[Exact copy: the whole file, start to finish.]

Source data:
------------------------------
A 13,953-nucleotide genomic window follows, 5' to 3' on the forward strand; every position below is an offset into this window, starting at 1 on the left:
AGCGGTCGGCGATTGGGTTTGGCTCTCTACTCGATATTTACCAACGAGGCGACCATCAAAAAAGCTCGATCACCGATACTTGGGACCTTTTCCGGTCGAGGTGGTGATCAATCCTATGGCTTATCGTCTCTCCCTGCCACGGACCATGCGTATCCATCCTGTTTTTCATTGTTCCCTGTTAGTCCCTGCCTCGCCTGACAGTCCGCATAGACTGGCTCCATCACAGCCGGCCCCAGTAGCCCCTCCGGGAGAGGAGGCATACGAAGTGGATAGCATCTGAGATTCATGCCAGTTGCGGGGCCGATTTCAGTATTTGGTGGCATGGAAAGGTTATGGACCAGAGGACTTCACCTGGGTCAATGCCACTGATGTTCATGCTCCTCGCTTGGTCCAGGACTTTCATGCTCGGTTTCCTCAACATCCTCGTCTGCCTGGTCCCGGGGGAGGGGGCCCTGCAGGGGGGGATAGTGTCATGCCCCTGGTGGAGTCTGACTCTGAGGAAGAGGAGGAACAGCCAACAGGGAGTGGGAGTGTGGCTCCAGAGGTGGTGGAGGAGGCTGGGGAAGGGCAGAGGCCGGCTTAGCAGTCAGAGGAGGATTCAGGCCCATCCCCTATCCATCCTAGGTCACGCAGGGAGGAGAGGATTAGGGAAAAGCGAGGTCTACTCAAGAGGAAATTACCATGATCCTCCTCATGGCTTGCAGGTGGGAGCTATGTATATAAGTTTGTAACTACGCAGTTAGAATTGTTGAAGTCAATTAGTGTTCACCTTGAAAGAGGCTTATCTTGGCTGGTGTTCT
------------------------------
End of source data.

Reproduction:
A 13,953-nucleotide genomic window follows, 5' to 3' on the forward strand; every position below is an offset into this window, starting at 1 on the left:
AGCGGTCGGCGATTGGGTTTGGCTCTCTACTCGATATTTACCAACGAGGCGACCATCAAAAAAGCTCGATCACCGATACTTGGGACCTTTTCCGGTCGAGGTGGTGATCAATCCTATGGCTTATCGTCTCTCCCTGCCACGGACCATGCGTATCCATCCTGTTTTTCATTGTTCCCTGTTAGTCCCTGCCTCGCCTGACAGTCCGCATAGACTGGCTCCATCACAGCCGGCCCCAGTAGCCCCTCCGGGAGAGGAGGCATACGAAGTGGATAGCATCTGAGATTCATGCCAGTTGCGGGGCCGATTTCAGTATTTGGTGGCATGGAAAGGTTATGGACCAGAGGACTTCACCTGGGTCAATGCCACTGATGTTCATGCTCCTCGCTTGGTCCAGGACTTTCATGCTCGGTTTCCTCAACATCCTCGTCTGCCTGGTCCCGGGGGAGGGGGCCCTGCAGGGGGGGATAGTGTCATGCCCCTGGTGGAGTCTGACTCTGAGGAAGAGGAGGAACAGCCAACAGGGAGTGGGAGTGTGGCTCCAGAGGTGGTGGAGGAGGCTGGGGAAGGGCAGAGGCCGGCTTAGCAGTCAGAGGAGGATTCAGGCCCATCCCCTATCCATCCTAGGTCACGCAGGGAGGAGAGGATTAGGGAAAAGCGAGGTCTACTCAAGAGGAAATTACCATGATCCTCCTCATGGCTTGCAGGTGGGAGCTATGTATATAAGTTTGTAACTACGCAGTTAGAATTGTTGAAGTCAATTAGTGTTCACCTTGAAAGAGGCTTATCTTGGCTGGTGTTCT